Anyway, I didn't find the final solution that day, but my boss and I talked about how to fix it, and I decided that his suggestion was worthwhile, because it would be relatively quick, and I was sure it would fix the problem. So, that is what we did at the end of the day, and the next day, I checked to make sure that our fix was still holding. Well, it wasn't... so I had to find a more permanent fix.

I searched USENET, and I finally did find a fix that I think is closer to permanent, though it certainly isn't the best solution. It's more of a workaround, and it requires diligent monitoring, however, all databases require diligent monitoring, so I don't think this is a problem. Still, it would have been better to find a solution that was permanent, so that we could at least put this particular problem to bed forever.

Along the way, I noticed that our databases were not well-designed, because they were set up in a way that would require them to grow. Now, when files have to grow, there's a chance they will get fragmented, which slows down disk reads, and, each time they grow, it takes up a large amount of processor and disk time. So, I went my boss with that information, and came up with a plan to expand the databases to prevent these problems. I think that this, and my solution to the earlier problem, convinced him that he made an excellent choice in hiring me. And, to tell you the truth, from looking around at the company, I'm inclined to agree with him. I think that I fit in here (well, "there" - I'm at home), and I think they need someone like me. I think that if I'm careful, I can do a great deal of good for this company, and, incidentally, for myself.

The biggest problem I had with my job at WorldCom was that I was never doing anything real; here, I'm gaining experience incredibly quickly. The next time I have to hunt for a job, I'll have a much more impressive resume, and a lot more reason to be confident in interviews.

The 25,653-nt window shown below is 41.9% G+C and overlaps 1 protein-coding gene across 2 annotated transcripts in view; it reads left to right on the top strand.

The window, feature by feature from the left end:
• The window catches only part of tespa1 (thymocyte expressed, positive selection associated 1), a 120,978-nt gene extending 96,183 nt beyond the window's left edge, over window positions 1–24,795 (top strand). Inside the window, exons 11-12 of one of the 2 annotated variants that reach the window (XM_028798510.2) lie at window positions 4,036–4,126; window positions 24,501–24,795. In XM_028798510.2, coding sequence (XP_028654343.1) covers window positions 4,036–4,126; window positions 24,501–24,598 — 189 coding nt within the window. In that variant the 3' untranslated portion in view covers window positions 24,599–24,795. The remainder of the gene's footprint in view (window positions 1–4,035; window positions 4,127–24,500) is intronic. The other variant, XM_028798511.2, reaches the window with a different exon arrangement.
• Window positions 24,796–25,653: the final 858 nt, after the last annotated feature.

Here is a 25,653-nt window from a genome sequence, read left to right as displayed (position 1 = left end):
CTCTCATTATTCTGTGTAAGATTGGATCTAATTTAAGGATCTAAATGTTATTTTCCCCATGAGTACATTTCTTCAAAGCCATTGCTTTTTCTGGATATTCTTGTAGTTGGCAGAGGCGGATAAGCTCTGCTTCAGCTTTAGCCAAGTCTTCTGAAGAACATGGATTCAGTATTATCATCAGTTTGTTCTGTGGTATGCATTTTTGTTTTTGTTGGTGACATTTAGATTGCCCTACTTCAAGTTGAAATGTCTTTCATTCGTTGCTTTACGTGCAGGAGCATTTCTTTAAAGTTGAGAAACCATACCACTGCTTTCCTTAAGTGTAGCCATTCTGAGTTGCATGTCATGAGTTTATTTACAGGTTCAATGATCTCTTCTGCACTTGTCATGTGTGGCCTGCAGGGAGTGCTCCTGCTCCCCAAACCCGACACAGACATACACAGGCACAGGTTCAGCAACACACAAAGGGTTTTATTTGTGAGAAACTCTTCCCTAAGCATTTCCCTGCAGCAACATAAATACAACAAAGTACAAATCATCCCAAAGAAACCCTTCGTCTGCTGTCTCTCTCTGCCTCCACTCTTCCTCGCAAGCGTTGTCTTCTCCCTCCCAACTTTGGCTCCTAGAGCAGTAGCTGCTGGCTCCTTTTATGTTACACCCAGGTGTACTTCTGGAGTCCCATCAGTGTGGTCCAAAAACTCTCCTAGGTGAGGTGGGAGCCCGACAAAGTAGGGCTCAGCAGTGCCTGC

But, if I play my cards right, I think I can teach people a lot of ways to make things more efficient on the servers. The hardest thing is going to be finding the right tone; because I have my MCDBA, my boss wants me to play doctor. That is, I will give the prescription, and they will take my word as the expert's opinion. I think that I have to do that, but I want to find a way to do my prescribing in a way that convinces people that this is what they wanted all along.

I'm confident that I can do this, but I am a little bit nervous, because I know that a single misstep can make things difficult, though usually only for a single person or two. So, I decided that at first, I am going to play visiting doctor, and find out how people do things before making any suggestions.

In any case, the new job is going fantastically well, at least as far as I'm concerned. I really feel good about things, and I expect things to keep going well in the future. I had an idea of what my perfect job would have been when I started my job hunt, but I think I was wrong… I think *this* is my perfect job, at least for now.